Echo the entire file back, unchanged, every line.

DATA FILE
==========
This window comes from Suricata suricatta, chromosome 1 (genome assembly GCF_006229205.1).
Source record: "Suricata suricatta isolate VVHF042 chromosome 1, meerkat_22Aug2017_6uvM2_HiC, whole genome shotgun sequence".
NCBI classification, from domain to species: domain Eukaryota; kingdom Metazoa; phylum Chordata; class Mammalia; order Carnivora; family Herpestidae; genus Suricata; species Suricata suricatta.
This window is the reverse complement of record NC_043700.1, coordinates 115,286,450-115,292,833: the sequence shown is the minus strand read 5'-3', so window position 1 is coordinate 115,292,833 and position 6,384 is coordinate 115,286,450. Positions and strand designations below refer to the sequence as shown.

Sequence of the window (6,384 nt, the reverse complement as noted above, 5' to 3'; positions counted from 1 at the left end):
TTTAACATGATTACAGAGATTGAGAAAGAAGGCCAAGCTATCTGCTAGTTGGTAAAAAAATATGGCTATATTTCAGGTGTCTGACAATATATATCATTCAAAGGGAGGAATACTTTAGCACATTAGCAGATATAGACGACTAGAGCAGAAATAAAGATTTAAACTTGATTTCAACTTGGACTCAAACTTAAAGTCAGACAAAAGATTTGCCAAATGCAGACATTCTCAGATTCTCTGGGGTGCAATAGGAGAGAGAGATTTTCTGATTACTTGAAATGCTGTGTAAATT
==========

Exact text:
This window comes from Suricata suricatta, chromosome 1 (genome assembly GCF_006229205.1).
Source record: "Suricata suricatta isolate VVHF042 chromosome 1, meerkat_22Aug2017_6uvM2_HiC, whole genome shotgun sequence".
NCBI classification, from domain to species: domain Eukaryota; kingdom Metazoa; phylum Chordata; class Mammalia; order Carnivora; family Herpestidae; genus Suricata; species Suricata suricatta.
This window is the reverse complement of record NC_043700.1, coordinates 115,286,450-115,292,833: the sequence shown is the minus strand read 5'-3', so window position 1 is coordinate 115,292,833 and position 6,384 is coordinate 115,286,450. Positions and strand designations below refer to the sequence as shown.

Sequence of the window (6,384 nt, the reverse complement as noted above, 5' to 3'; positions counted from 1 at the left end):
TTTAACATGATTACAGAGATTGAGAAAGAAGGCCAAGCTATCTGCTAGTTGGTAAAAAAATATGGCTATATTTCAGGTGTCTGACAATATATATCATTCAAAGGGAGGAATACTTTAGCACATTAGCAGATATAGACGACTAGAGCAGAAATAAAGATTTAAACTTGATTTCAACTTGGACTCAAACTTAAAGTCAGACAAAAGATTTGCCAAATGCAGACATTCTCAGATTCTCTGGGGTGCAATAGGAGAGAGAGATTTTCTGATTACTTGAAATGCTGTGTAAATT